Ship’s Log: Day Twenty Five (Melbourne to Tilbury)

Twenty fifth day of the Voyage; second day of the Caribbean crossing

Kingston, Jamaica, 1000 to 1400.

A hope dashed: the seven hour stop at Kingston, Jamaica, became less than four – not enough time to go ashore, in the opinion of the captain, especially if the ship is ready to go earlier.

Earlier, a small drama, overcome by the sheer force of personality on behalf of the pilot. We had arrived early in Kingston and were told to drift until 10 am for the pilot, Then, when we told to go, we went; then, when we were at full steam, to wait and go on behind the other ship, the Vega]

The captain is absolutely furious and makes the ship do the equivalent of an ocean burnout: 40,000 tons at port 20 and full steam.

A foul mood ensues on the bridge, until the calypso pilot comes on board and overcomes the mood by sheer force of personality. A smile, a joke, a declaration that the harbourmaster is responsible for the stuff-up and therefore an idiot – he has the captain laughing in less than two minutes.

Pilots: personality types may have something to do with differences between taciturn and the garrulous, the sourpusses and the charmers, the obnoxiously rude and the gratefully polite. But each port also has its own pilot cultures. English pilots are overly officious, uniformed and officious. Australians and kiwis tend to be quiet and focused, sipping a coffee, uttering commands quietly and often saying a calm thankyou when the reply comes. They seem to prefer compass points – 231 or 067 or … – rather than the more usual port 10, starboard 20 or midships. But one never offered them any cartons of cigarettes, which we were to see soon enough. As with the Panmanians, who expected them en masse. We had five pilots in all for the canal and Montezillo and they were all given to pilot versions of machismo. A little disdain for the crew, ignoring passengers, barely acknowledging the captain’s authority and never saying a thankyou for a command carried out. By contrast, Jamaicans simply charmed the pants off you (there was but one woman present): smiles, jokes, stories, laughter, a constant chatter that made you feel like you were sitting at a pub with the best of friends. All the while, the commands were passed on in between the long narratives, calmly and in plenty of control. Only when the ship had to dock in a tight corner did he stop for a few moments, although now chattering into the walkie-talkie. He smiled widely indeed when the cartons of smokes appeared from out of the captain’s stash. As for the Americans on the east coast, they were (surprisingly) happy to accept the smokes, but they were garrulous and friendly to a superficial fault and usually full of crap – at least whenever they opened their mouths, which was almost all the time.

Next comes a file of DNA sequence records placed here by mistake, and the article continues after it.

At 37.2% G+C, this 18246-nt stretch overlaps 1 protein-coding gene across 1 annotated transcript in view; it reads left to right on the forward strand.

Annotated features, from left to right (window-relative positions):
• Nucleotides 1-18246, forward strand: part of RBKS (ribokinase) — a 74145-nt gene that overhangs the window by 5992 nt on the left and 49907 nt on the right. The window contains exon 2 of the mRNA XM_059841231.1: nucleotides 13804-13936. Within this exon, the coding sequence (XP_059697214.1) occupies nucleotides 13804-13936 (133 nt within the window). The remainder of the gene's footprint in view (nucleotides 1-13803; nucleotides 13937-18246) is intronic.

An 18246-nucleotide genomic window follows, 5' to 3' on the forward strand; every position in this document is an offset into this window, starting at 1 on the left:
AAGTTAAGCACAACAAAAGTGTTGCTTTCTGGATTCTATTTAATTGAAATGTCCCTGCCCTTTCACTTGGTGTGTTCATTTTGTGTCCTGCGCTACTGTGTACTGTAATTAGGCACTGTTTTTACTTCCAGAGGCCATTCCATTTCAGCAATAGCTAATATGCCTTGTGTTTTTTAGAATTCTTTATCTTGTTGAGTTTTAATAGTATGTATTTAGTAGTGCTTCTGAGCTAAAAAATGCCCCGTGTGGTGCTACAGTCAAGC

Later, I asked the captain about the cigarettes.

‘If their opinion is important’, he said, ‘it makes things easier. The inspector at Panama, who checked the worthiness of the ship before entering the canal, was vital. Without his OK, the pilots don’t board and we don’t proceed. And I give them, one or two cartons, if the pilot has been helpful, like the Jamaicans’.

‘What about New Zealand?’ I said. ‘No smokes there’.

‘No’, said the captain. ‘They told me they could take them, but it would create far too many problems with customs if caught. Actually, I prefer the Jamaicans and Panamanians. It is easier to get things done; no masses of paperwork; no small-minded officials who will find something if they look hard enough. You know, in Australia or the USA, a blinkered petty bureaucrat will look over all the paperwork in minute detail, looking for a slip. Waste of time’.

But after I noticed a carton slipped to one American pilot, the captain simply observed, ‘It is the way it has always been done, a way to build relationships’.

Kingston pilot sequence (note the carton in his belt):

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